Spirituality and Morality

Spirituality is often associated with morality in most people’s minds. This is the norm in today’s language. From my experience with various Spiritual Masters and paths, spirituality does not have much to do with morality. Are these paths/Masters encouraging people to be immoral? No! For because spirituality seems to have nothing to do with  immorality either. Spirituality is beyond the duality of morality and immorality.

By no means am I implying that being moral as wrong or inferior. For societies to exist, certain moralities are needed. It is morality which separates human beings from animals. It is moralities which generally evolve into laws creating a certain order in the society. However, rigidly holding on to morals is a binding too.

Becoming unbound from morals/rules and immorals in the inner-space is true freedom.

Logically speaking, morality makes perfect sense in a realm where everything is temporary and where opposite qualities (like pleasure and pain) exist by nature. Anything that is believed to enhance or uplift the temporary is considered good and anything that is believed to harm is considered bad.

For example, if oneself and everything and everyone around were eternally blissful, immortal, untouched by pain or disappointment or shame – no matter what, morality would not exist in such a dimension.

For any Being experiencing that eternal dimension also, morality would not exist.

Morality, as conditioned by culture and religion, is time and space bound. Several moral codes followed in a culture or religion are really dependent on the time, place, lifestyle of the culture and the given situation. What was considered immoral a few hundred years back can be considered moral in today’s time, and vice versa. What was moral a few hundred years back could be considered immoral now. Similarly what is moral today can be considered immoral after a few hundred years. Even today different cultures have different definitions of what is moral and what is immoral. What is considered as moral in Saudi Arabia can be immoral in America, and vice versa.

One of the issues in the world right now is that while lifestyles of different cultures are slowly coming to a common platform due to rapid technological advances in the last 100 years, their ideas about morality have not come to a common platform. What further exacerbates the problem is that media in one country/culture often potrays other cultures as primitive, superstitious and/or immoral.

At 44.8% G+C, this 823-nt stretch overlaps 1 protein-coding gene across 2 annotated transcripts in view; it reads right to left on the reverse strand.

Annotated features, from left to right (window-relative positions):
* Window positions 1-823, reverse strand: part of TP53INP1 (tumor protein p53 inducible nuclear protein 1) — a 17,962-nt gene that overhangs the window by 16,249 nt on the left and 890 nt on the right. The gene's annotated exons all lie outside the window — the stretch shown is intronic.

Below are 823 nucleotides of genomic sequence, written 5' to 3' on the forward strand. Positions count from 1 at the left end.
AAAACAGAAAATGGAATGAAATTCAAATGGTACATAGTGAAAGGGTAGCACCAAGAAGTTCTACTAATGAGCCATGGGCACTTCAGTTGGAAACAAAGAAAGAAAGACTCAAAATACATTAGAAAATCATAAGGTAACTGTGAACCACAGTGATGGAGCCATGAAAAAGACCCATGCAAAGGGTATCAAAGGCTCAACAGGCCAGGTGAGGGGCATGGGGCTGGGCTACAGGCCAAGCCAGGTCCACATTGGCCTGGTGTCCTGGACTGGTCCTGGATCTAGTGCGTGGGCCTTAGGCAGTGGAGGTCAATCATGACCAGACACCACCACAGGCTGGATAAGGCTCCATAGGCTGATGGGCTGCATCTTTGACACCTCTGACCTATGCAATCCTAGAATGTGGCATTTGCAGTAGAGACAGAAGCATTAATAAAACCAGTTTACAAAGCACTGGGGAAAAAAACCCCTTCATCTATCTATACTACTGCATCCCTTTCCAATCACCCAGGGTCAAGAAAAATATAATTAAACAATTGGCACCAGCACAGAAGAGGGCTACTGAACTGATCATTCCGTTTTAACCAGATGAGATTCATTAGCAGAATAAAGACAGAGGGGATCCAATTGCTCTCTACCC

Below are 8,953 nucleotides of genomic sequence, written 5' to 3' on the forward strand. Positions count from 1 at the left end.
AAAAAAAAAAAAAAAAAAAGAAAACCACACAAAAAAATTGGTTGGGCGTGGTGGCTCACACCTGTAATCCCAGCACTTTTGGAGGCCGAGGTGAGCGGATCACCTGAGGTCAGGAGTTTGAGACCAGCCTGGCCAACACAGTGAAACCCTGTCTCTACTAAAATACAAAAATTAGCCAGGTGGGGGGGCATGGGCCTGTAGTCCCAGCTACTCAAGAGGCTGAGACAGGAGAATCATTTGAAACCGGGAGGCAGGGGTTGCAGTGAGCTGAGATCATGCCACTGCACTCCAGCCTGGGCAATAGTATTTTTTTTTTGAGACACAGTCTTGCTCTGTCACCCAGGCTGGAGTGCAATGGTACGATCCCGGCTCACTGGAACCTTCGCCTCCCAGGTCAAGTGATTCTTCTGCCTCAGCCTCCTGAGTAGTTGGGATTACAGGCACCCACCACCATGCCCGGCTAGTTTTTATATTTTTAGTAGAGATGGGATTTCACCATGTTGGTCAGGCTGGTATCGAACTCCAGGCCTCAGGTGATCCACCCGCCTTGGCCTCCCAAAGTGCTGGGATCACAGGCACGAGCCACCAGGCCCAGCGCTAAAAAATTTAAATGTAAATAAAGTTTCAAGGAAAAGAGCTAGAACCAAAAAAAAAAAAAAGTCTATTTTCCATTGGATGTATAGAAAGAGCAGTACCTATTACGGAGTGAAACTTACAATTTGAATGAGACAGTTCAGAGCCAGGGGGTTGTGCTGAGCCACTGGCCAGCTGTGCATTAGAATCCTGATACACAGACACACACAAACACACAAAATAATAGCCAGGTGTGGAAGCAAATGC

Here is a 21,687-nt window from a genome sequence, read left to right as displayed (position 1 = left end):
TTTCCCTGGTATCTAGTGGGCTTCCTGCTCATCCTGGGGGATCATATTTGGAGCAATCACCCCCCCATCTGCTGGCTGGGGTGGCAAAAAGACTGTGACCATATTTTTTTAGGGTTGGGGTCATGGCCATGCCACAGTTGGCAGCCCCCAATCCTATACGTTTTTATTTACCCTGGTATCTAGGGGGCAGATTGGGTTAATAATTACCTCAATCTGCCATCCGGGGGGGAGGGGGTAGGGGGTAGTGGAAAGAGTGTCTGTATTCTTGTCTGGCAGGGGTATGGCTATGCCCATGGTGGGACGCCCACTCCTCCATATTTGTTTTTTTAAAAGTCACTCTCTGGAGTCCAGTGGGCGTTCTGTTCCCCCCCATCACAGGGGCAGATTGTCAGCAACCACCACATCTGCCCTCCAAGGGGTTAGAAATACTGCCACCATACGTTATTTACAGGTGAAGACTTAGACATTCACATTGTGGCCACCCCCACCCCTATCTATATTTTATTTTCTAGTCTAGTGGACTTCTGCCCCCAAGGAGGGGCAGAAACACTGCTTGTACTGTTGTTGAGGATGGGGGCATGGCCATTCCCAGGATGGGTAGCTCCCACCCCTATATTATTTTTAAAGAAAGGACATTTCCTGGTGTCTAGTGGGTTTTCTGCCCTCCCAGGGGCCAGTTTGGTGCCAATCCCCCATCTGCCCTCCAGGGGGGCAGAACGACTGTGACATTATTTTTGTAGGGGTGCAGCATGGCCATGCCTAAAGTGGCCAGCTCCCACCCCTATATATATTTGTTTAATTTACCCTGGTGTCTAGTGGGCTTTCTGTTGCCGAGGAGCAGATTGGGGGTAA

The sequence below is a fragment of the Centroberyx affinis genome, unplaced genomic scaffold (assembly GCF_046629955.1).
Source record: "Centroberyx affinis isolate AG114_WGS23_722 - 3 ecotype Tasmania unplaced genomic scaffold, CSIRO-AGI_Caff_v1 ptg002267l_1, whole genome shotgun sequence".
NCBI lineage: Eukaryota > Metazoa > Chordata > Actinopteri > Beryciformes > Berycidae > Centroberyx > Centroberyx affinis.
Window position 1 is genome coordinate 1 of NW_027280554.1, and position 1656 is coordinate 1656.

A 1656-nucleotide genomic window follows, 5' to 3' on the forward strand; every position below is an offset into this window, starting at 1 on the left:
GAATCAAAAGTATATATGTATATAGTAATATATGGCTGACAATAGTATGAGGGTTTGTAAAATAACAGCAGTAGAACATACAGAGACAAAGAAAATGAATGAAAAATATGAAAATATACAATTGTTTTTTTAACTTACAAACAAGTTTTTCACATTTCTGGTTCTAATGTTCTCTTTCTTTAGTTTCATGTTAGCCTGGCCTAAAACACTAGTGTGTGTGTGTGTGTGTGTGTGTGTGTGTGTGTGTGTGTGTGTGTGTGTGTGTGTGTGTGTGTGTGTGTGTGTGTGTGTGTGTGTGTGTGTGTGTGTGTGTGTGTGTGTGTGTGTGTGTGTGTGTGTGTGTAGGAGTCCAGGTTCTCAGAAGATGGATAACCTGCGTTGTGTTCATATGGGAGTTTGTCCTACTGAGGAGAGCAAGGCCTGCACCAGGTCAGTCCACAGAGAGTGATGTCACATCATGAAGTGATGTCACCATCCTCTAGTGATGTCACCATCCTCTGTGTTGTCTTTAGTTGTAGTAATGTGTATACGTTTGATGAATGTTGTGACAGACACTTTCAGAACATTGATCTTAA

Morals from different cultures need not come to a common platform. Firstly, diversity in this world is what makes it so beautiful and secondly morals came about in a culture because they did have some practical significance in that culture at a certain time, and some of those morals probably do have practical significance in that culture even today.

There is a difference between morality that genuinely comes from within (from sensitivity to life), and morality that has been conditioned into the mind by society, by family or by one’s culture from an early age. The former morality is based on love and sensitivity, while the latter is generally based on fear and ego.

Most religious terrorists seek to impose their indoctrinated morality over society by force. In their endeavor to reach their “Heaven”, they make life on planet earth hell for themselves and everyone else. In this video, Sadhguru Jaggi Vasudev brilliantly expounds the difference between being good and being oneself (or being human).

As Swami Nithyananda also beautifully says – One has to discover one’s religion.

Most people either blindly believe or blindly disbelieve moral codes prescribed in their religion or culture, instead of enhancing their own perception.

Spirituality involves expanding one’s perception to the peak. This process of expanding one’s perception or one’s sensitivity is called Yoga in Sanskrit. Even moralities that come from within need not be eternal. They are true for that time, in that place, in that situation. Intuitively one knows exactly what is to be done in the given moment. It is almost like a side-effect of being in the Present moment. To be in complete communion with the Universe naturally without any effort. To unclutter one’s mind, so that one’s intuition can work at it’s peak.

In most developed countries, there is a lot of emphasis in the world to develop one’s intellect and reasoning power. In most religious cultures, there is a lot of emphasis to follow the social/cultural/religious beliefs.

There is very little emphasis on developing one’s intuition or one’s sensitivity to the outside world in either place. This can only happen when spiritual processes (not just religious rituals or academic learning) are encouraged in the society.

This entry was posted in God, Hinduism, Morality, Religion, Spirituality, Swami Nithyananda, Uncategorized, Yoga and tagged , , , , , , . Bookmark the permalink.

1 Response to Spirituality and Morality

  1. Pingback: Being Holier than Holy | BJ Thoughts...

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